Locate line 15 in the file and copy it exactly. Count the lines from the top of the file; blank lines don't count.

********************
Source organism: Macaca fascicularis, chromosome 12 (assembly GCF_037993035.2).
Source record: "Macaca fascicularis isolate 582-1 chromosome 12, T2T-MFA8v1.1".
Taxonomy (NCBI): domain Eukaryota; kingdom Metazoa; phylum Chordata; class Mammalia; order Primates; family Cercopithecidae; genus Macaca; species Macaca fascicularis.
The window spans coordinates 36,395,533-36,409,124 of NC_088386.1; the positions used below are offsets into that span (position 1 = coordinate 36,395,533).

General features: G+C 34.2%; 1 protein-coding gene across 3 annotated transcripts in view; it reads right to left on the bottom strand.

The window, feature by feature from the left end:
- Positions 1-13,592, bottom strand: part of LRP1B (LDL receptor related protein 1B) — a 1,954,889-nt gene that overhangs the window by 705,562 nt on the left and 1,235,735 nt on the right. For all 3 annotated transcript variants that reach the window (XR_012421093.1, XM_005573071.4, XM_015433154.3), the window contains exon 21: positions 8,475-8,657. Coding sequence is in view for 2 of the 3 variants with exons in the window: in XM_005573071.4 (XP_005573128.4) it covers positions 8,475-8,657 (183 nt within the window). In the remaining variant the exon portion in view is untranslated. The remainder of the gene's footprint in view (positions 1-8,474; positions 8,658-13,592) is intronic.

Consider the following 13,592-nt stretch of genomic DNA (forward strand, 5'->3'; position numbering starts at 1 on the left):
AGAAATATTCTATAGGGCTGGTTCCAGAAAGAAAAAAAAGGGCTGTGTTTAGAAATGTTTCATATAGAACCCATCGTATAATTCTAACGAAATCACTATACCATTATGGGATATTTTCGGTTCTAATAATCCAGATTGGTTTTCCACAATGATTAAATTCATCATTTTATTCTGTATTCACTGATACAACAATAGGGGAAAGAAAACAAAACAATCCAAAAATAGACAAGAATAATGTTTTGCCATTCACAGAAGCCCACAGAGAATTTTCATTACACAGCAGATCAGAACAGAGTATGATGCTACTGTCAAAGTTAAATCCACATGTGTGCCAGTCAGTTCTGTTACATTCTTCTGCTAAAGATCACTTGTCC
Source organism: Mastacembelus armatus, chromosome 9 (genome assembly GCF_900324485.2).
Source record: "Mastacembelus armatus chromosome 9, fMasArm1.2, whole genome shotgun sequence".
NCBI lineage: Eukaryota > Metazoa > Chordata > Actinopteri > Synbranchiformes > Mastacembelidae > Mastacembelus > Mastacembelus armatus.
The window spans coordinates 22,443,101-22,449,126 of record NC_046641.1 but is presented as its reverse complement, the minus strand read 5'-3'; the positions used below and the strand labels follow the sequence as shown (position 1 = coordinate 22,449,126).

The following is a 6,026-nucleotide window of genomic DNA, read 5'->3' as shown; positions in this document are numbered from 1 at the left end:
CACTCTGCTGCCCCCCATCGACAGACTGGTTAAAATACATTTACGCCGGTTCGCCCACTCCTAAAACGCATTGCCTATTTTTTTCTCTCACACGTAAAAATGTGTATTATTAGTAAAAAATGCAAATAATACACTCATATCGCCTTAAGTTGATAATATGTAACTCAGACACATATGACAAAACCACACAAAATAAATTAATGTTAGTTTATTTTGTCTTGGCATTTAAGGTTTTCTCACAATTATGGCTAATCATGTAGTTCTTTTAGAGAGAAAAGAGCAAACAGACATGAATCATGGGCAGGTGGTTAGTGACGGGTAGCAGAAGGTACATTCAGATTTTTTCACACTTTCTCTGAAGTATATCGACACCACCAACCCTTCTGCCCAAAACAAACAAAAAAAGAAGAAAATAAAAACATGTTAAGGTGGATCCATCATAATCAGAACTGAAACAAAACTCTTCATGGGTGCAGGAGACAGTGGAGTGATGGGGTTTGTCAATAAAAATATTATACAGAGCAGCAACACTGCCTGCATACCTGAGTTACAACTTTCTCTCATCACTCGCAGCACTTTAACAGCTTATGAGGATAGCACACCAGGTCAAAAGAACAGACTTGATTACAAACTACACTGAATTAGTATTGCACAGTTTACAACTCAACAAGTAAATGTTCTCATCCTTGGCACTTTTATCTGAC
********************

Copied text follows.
CACTCTGCTGCCCCCCATCGACAGACTGGTTAAAATACATTTACGCCGGTTCGCCCACTCCTAAAACGCATTGCCTATTTTTTTCTCTCACACGTAAAAATGTGTATTATTAGTAAAAAATGCAAATAATACACTCATATCGCCTTAAGTTGATAATATGTAACTCAGACACATATGACAAAACCACACAAAATAAATTAATGTTAGTTTATTTTGTCTTGGCATTTAAGGTTTTCTCACAATTATGGCTAATCATGTAGTTCTTTTAGAGAGAAAAGAGCAAACAGACATGAATCATGGGCAGGTGGTTAGTGACGGGTAGCAGAAGGTACATTCAGATTTTTTCACACTTTCTCTGAAGTATATCGACACCACCAACCCTTCTGCCCAAAACAAACAAAAAAAGAAGAAAATAAAAACATGTTAAGGTGGATCCATCATAATCAGAACTGAAACAAAACTCTTCATGGGTGCAGGAGACAGTGGAGTGATGGGGTTTGTCAATAAAAATATTATACAGAGCAGCAACACTGCCTGCATACCTGAGTTACAACTTTCTCTCATCACTCGCAGCACTTTAACAGCTTATGAGGATAGCACACCAGGTCAAAAGAACAGACTTGATTACAAACTACACTGAATTAGTATTGCACAGTTTACAACTCAACAAGTAAATGTTCTCATCCTTGGCACTTTTATCTGAC